Thursday, March 3

Hobbyist's Warm-up, Microphone Tips #2 and IMS #5


Scary stuff first!

I wanted to put a floor-plan of the house comparing where I stand and where I put the microphone for different recording sounds, but last night (after my IMS treatment #5), I was just too sore and tired! But it's definitely getting better: my neck was immediately and significantly more relaxed as I left yesterday's treatment and my right hand has pretty well been relaxed all week. Last week, my physiotherapist started working on my right forearm, and the reaction (pain and pull-back response) was much stronger than he had expected. He tried my forearms again yesterday, and the reaction almost broke off the needles in my arm! So he only did a few needles in each arm. But you know what? Since last week my right arm hawinterMountainsOboe_narrows been relaxed and this morning, my left hand is open and relaxed instead of being always tense and clenching - the first time in I don't know how many years! In fact, since the treatment, I don't even get strained from using the mouse at my computer so much! Seriously, this is the first time in maybe 20 years!

Now for the musical stuff!

As a professional software developer working a "day job" full time, my oboe practice time is short and precious. In fact, the last recording I made (2nd Recording here) was done without even doing a warm-up.... unless you consider the first "take" to be the warm-up for the second..... Outrage at the good ol' Oboe BBoard! But what can you do when you work all day and have to take care of the house and dogs at night? At least one contributor reminded me of exercises I had described myself:
  1. Breathing exercises using the staple of the reed to work on abdominal air support.
  2. Reed exercises to work on facial muscles and reed positioning.

The very competent players on the BBoard (proven with recordings of their own) consider those as actual warm-ups! A person with a full time day-job can certainly do those throughout the day: if people are allowed to take half a dozen cigarette breaks during the day, why not reed-buzzing breaks? ... urrrhhhh maybe because it's embarrassing as all Hades when passers-by or smokers catch my buzzing that strange little thing in my mouth?Embarrassed smile  Either way, the breathing exercise makes no noise, so every time I get up for coffee, lunch or the bathroom, I now walk with a staple in my lips to breathe in and out forcibly! I find that after doing it for as little as one minute, my lips have the same feeling as when I practice long-tones (sustained notes). So there must be some real benefit there. When spring comes and the weather gets warm enough to practice in my car at lunch time again, the extra time will make formal warm-ups easier. But in the meantime, with any luck, this will improve my sound and my endurance. I'll have to record some evening sessions at home to see if it does.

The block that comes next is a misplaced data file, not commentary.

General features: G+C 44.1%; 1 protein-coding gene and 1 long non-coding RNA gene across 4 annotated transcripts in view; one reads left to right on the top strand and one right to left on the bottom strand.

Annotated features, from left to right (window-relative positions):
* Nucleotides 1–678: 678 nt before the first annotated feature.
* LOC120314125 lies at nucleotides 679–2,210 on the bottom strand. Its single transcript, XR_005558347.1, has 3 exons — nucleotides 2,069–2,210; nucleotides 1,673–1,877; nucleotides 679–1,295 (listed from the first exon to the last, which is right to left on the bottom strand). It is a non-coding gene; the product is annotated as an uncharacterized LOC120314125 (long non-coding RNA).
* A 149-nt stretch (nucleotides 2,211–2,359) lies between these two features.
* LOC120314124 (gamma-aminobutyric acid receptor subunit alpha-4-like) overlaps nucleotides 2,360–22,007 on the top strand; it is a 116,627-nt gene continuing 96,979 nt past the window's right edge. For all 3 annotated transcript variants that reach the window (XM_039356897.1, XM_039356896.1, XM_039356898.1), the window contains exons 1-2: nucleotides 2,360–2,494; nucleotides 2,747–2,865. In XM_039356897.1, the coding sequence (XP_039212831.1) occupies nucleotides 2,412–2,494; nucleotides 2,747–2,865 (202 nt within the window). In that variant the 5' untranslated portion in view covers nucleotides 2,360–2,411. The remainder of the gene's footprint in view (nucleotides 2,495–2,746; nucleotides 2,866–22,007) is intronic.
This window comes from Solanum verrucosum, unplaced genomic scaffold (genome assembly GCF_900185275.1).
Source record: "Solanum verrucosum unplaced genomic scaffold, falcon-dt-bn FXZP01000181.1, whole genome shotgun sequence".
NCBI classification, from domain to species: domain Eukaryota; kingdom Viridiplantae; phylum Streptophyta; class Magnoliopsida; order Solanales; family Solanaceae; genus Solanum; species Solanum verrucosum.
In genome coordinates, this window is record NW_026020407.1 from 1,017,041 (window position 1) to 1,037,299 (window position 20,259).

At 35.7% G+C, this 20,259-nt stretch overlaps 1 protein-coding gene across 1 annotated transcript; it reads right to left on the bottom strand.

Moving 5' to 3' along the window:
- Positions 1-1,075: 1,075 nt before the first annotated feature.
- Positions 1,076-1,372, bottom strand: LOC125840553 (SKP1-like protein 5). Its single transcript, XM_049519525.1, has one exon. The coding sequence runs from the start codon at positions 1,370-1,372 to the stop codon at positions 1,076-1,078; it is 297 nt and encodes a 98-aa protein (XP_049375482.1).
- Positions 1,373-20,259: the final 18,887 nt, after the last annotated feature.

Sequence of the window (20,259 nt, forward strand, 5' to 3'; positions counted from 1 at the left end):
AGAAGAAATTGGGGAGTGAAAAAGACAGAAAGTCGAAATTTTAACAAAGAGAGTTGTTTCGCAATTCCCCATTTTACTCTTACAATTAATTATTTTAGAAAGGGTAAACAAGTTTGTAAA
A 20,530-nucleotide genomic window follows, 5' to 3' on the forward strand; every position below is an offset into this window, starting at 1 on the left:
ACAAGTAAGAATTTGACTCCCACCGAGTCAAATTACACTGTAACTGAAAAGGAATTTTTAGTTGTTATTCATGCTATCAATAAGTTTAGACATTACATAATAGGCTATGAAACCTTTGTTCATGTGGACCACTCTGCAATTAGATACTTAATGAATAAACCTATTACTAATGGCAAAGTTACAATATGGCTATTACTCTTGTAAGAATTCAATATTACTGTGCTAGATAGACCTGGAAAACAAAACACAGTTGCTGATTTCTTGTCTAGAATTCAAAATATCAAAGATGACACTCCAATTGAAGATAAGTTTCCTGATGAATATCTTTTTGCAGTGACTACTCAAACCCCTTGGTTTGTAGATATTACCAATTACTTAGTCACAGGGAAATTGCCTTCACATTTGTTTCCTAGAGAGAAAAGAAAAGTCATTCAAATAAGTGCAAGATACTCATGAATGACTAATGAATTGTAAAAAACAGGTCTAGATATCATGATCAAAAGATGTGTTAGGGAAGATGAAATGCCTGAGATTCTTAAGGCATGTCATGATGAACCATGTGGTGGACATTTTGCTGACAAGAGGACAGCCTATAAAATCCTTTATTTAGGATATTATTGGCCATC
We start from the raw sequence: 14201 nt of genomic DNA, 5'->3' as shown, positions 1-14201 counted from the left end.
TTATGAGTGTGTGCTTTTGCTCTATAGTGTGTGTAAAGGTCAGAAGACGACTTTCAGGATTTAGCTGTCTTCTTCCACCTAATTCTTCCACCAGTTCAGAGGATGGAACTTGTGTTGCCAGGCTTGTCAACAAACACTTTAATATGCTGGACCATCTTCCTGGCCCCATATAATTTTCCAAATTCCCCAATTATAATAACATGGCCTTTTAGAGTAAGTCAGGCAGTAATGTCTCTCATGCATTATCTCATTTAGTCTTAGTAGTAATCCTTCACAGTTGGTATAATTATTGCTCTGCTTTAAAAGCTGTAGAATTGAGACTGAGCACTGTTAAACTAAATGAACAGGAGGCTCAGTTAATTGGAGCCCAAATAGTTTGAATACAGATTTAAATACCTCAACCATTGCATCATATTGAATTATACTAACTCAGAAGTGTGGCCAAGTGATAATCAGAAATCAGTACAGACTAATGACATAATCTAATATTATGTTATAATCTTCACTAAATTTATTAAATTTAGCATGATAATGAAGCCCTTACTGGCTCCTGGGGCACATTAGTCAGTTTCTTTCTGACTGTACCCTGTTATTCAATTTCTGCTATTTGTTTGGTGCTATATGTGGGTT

Help wanted: it would be great if you left a comment of one of your own warm-up tricks!

Microphone Tips:

Today, work was slow so a nagging feeling in my mind kept getting louder: why would such an expensive microphone (recording device) add so much buzz that I have to play in another room to sound like myself? I figured, maybe the frequency sampling rate (file quality) was too high => higher frequencies are effectively what buzz is, so if I reduce the sensitivity, there should be less buzz... Turns out it was near lowest. So I jacked it at the high as it could get and put it on the computer desk to my side (mics point to me, I point away, to one side). Well, that helped! Reducing the ”gain” (recording level) also helped, but the actual sound remained about the same. Then I put it on a tripod behind me (same settings): OUPS, mega-buzz! In a nutshell, here’s what I observed (more experimenting needed):
  1. Microphone behind: more buzz, even if on a table.
  2. Microphone pointing in the same direction as oboe (e.g. both facing door): more buzz.
  3. Surround microphones with dishcloth: helps because the sides of my mics are open to pick-up reverberation from the room.
  4. Put the device to the side of the oboe and choose one of the XY formation microphones to from the pair to point directly/exactly to my oboe: much more realistic sound – no extra buzz (even without dishcloth).
  5. It is possible, but not conclusive, that my very cheap tripod transmits vibrations to the recording device, resulting in lots of buzz.

This is by no means a scientific study! I think there are just too many variables for this to be done. Recording and equipment layout becomes an art where experience is only led by knowledge and both end up building instincts on which the sound technician must rely. But in the meantime, if we share each other’s stories, we can help each other out a lot!

So go ahead: leave a comment with one of your own recording stories!

4 comments:

Maurizio said...

Hi Robin, you are great! thank you sincerely for to share your experiences :)

RobinDesHautbois said...

Thank you: we all learn from each other. We have nothing to fear and everything to gain in communicating together!

Craig Matovich said...

Robin, Not sure what mic and model you are using, but if its a full-sized model, there are fairly cheap universal shock mounts now. I use them to replace the factory originals when the shock cables stretch out and weaken.

They isolate vibrations from the mic transmitted thought the mic stand.

And those vibrations could be from vigorous foot tapping, or the washer or dryer spinning in the basement...

RobinDesHautbois said...

It's the Zoom H4n directly on a very cheap camera tripod: the screw does not secure it. The tripod is very shaky and could respond to the sound-waves. It's not as bad when I put it beside me, mic direction and position really affect the sound a lot.